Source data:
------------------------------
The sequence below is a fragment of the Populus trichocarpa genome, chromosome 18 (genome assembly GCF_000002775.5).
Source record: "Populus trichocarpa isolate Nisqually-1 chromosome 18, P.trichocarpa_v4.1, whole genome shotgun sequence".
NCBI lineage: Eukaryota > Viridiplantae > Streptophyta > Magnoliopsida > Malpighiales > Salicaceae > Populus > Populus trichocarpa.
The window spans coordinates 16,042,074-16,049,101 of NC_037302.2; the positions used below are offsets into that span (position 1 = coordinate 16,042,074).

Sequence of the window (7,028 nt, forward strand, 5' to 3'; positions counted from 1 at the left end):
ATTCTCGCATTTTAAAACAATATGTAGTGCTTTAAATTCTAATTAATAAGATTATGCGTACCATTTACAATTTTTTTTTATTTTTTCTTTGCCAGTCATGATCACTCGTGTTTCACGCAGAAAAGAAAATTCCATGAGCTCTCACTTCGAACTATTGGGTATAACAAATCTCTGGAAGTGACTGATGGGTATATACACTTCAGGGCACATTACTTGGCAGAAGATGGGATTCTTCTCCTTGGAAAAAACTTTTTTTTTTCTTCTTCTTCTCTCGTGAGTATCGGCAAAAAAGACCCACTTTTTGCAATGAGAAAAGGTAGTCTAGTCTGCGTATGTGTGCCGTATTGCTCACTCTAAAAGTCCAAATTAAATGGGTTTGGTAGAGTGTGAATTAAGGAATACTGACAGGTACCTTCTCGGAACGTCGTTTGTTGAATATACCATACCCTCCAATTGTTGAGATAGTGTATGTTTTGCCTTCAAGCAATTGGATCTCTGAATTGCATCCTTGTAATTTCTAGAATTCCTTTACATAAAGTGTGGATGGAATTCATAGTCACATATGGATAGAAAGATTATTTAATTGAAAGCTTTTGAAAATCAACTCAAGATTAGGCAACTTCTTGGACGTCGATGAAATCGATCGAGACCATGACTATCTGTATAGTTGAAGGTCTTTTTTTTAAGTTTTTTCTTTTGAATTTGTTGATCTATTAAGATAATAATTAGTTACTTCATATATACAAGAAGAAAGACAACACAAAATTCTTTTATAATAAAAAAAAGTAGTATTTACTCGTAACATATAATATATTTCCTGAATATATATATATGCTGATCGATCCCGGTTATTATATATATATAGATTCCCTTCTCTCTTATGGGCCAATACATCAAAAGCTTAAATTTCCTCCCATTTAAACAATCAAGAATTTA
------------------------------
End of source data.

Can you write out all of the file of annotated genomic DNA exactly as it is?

The sequence below is a fragment of the Populus trichocarpa genome, chromosome 18 (genome assembly GCF_000002775.5).
Source record: "Populus trichocarpa isolate Nisqually-1 chromosome 18, P.trichocarpa_v4.1, whole genome shotgun sequence".
NCBI lineage: Eukaryota > Viridiplantae > Streptophyta > Magnoliopsida > Malpighiales > Salicaceae > Populus > Populus trichocarpa.
The window spans coordinates 16,042,074-16,049,101 of NC_037302.2; the positions used below are offsets into that span (position 1 = coordinate 16,042,074).

Sequence of the window (7,028 nt, forward strand, 5' to 3'; positions counted from 1 at the left end):
ATTCTCGCATTTTAAAACAATATGTAGTGCTTTAAATTCTAATTAATAAGATTATGCGTACCATTTACAATTTTTTTTTATTTTTTCTTTGCCAGTCATGATCACTCGTGTTTCACGCAGAAAAGAAAATTCCATGAGCTCTCACTTCGAACTATTGGGTATAACAAATCTCTGGAAGTGACTGATGGGTATATACACTTCAGGGCACATTACTTGGCAGAAGATGGGATTCTTCTCCTTGGAAAAAACTTTTTTTTTTCTTCTTCTTCTCTCGTGAGTATCGGCAAAAAAGACCCACTTTTTGCAATGAGAAAAGGTAGTCTAGTCTGCGTATGTGTGCCGTATTGCTCACTCTAAAAGTCCAAATTAAATGGGTTTGGTAGAGTGTGAATTAAGGAATACTGACAGGTACCTTCTCGGAACGTCGTTTGTTGAATATACCATACCCTCCAATTGTTGAGATAGTGTATGTTTTGCCTTCAAGCAATTGGATCTCTGAATTGCATCCTTGTAATTTCTAGAATTCCTTTACATAAAGTGTGGATGGAATTCATAGTCACATATGGATAGAAAGATTATTTAATTGAAAGCTTTTGAAAATCAACTCAAGATTAGGCAACTTCTTGGACGTCGATGAAATCGATCGAGACCATGACTATCTGTATAGTTGAAGGTCTTTTTTTTAAGTTTTTTCTTTTGAATTTGTTGATCTATTAAGATAATAATTAGTTACTTCATATATACAAGAAGAAAGACAACACAAAATTCTTTTATAATAAAAAAAAGTAGTATTTACTCGTAACATATAATATATTTCCTGAATATATATATATGCTGATCGATCCCGGTTATTATATATATATAGATTCCCTTCTCTCTTATGGGCCAATACATCAAAAGCTTAAATTTCCTCCCATTTAAACAATCAAGAATTTA